Last week we heard the sad news of the passing of the Duke of Edinburgh, HRH Prince Philip. The Queen’s consort for 7 decades, Prince Philip gave his life to serving his nation and leaves behind a remarkable legacy. Together we join in offering our heartfelt condolences to the Queen and the entire Royal Family.
I had the great honour of speaking on behalf of Stoke-on-Trent South in the House of Commons commemoration of the Duke’s life, led by the Speaker of the House of Commons and the Prime Minister. Both gave very touching speeches.
The entire event was filled with personal recollections of the Duke, from MPs from many different backgrounds. It itself was a testament to how the Duke went above and beyond to reach out to all and everyone at any event.
My personal contribution went as follows:
“On behalf of everyone in Stoke-on-Trent, I offer my sincere condolences to the Queen and the entire royal family. Prince Philip led an incredible life of service to our nation, always at the side of our Queen and monarch over nearly 70 years. As the longest-serving consort in our history, on his own he completed more than 22,000 engagements, often fulfilled with his humorous wit and always out of commitment to Her Majesty and our country.
I will focus particularly on the Duke of Edinburgh’s Award programme, which he started in 1956. Millions of people have benefited from the programme, including my wife, who achieved the bronze and silver awards. In Stoke-on-Trent, thousands of young people have taken part. Secondary schools such as St Thomas More and Trentham Academy encourage students to take part, with activities often undertaken in the nearby Peak district. Abbey Hill special school and Strathmore College, which both do incredible work supporting young people with disabilities or learning difficulties, have also had many of their young people undertake awards.
In Stoke-on-Trent, an area where opportunities can often be limited, the awards have had a massive impact in boosting aspirations, building opportunities to grow experience and pushing boundaries of achievement. With Covid and all the challenges it has brought for our younger generations, the Duke of Edinburgh’s Award will continue to be more important than ever, helping to transform lives. This is his legacy, and it is the millions of lives that have benefited from the awards for which the Duke of Edinburgh will be most remembered in the years to come.”
One of the Duke’s most memorable quotes is his response to the then Italian Prime Minister Giuliano Amato at a dinner in Rome, when the PM offered him a selection of local wines. The Duke, parched after a long day of visits, responded:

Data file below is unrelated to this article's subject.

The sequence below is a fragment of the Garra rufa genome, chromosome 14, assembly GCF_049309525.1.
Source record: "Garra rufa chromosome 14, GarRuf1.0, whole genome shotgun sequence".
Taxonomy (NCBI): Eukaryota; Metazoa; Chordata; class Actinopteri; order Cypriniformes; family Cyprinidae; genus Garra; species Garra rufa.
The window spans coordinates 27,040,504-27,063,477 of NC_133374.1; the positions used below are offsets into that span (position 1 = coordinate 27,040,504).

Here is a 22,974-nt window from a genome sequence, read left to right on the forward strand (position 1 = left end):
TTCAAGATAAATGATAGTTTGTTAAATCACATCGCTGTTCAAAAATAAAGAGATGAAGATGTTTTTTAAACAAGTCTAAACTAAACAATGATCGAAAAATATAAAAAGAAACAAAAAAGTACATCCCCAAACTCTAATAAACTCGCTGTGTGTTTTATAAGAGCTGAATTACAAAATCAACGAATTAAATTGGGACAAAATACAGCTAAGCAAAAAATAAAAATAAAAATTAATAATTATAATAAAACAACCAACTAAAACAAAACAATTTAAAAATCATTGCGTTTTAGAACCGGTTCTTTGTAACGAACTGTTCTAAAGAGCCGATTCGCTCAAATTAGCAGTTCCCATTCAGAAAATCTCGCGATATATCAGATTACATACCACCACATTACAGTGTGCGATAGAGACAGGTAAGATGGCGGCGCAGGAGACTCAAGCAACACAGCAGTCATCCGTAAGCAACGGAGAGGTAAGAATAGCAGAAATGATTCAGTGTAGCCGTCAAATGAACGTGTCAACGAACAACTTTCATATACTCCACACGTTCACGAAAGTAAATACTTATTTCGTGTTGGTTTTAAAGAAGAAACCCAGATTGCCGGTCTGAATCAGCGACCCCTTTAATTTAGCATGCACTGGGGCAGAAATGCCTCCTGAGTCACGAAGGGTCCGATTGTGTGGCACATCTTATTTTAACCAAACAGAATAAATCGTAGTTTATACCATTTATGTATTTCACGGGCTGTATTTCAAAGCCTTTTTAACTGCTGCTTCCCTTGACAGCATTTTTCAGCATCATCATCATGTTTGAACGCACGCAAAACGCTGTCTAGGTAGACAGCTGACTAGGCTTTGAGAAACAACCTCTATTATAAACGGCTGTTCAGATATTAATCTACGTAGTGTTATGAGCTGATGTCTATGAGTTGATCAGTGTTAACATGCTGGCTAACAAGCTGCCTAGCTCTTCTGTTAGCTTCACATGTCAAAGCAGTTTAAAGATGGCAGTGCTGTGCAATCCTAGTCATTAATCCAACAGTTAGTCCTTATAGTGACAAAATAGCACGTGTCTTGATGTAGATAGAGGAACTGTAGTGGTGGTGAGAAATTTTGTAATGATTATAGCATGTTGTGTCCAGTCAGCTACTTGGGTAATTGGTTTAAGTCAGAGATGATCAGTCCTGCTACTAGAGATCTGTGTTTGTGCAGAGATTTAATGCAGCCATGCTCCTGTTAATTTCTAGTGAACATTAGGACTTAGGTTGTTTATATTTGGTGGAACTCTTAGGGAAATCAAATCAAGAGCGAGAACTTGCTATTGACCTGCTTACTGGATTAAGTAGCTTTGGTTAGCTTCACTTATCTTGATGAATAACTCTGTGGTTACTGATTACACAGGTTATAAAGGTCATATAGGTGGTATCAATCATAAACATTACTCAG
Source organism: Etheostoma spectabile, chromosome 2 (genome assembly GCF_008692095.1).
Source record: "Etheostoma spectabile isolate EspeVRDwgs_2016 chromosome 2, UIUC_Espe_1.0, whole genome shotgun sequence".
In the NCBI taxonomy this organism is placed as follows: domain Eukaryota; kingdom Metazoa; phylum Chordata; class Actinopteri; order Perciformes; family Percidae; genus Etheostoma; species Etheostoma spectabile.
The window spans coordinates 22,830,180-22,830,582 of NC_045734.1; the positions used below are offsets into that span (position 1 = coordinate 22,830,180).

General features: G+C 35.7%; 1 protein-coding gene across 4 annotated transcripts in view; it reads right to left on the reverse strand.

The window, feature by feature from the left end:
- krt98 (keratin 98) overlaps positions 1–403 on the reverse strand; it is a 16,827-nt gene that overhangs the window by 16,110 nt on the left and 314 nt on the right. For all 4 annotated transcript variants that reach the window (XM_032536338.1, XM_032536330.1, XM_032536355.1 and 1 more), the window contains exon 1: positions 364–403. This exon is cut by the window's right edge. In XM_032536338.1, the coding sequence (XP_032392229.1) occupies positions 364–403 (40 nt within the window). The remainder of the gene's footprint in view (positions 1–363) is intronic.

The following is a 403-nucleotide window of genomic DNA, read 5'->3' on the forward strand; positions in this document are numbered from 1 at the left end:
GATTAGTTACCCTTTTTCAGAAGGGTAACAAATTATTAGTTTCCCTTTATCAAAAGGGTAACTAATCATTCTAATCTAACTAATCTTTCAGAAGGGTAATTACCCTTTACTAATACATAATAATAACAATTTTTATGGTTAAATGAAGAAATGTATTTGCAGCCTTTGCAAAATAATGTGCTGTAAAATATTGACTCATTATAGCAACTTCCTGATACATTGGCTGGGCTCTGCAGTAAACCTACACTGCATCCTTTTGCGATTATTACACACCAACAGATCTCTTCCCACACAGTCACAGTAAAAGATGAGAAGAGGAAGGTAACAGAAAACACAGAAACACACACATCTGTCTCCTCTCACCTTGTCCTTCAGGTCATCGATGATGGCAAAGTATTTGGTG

“Get me a beer. I don't care what kind it is, just get me a beer.”
On this subject, I am pleased many across England had the opportunity to raise a toast to the Duke in their local pub, as outdoor service resumed.
This was part of Stage 2 of the unlocking roadmap and was accompanied by the re-opening of gyms, non-essential businesses such as barbers and beauty salons, libraries, and the restart of weddings. The brilliant progress we have made as a result of a combination of lockdown and the vaccine rollout means our infection rate is low enough to make this possible.
Volunteering again recently at the vaccination centre at St Paul’s, Blurton, I have continued to be hugely impressed by the incredible work being done to efficiently rollout vaccines - doctors, nurses and volunteers all deserve huge thanks for everything they have been doing.
It is now estimated that thanks to the Vaccines over 50% of Britons have COVID antibodies, rendering them virtually immune to COVID. More than 41,500,000 vaccines have now been administered across the whole of the UK, ahead of schedule in offering a first vaccine to everyone over 50 and those with an underlying condition.
Going forward, the continued vaccine rollout will ensure we can progress through the next stages, ending in June with the full unlocking of our country.
This will be an emotional moment for many. COVID has taken the lives of many loved ones, and as we celebrate the end of restrictions, we will all take a moment to remember those who aren’t there to join us.
While we are able to start visiting pubs, gyms, and shops again, we must remember that Hands, Face, Space and the Rule of Six still apply. Let’s get through these last few weeks safely without risking another outbreak which could set us back. As we have done for the past year, we’ll work together to get through this.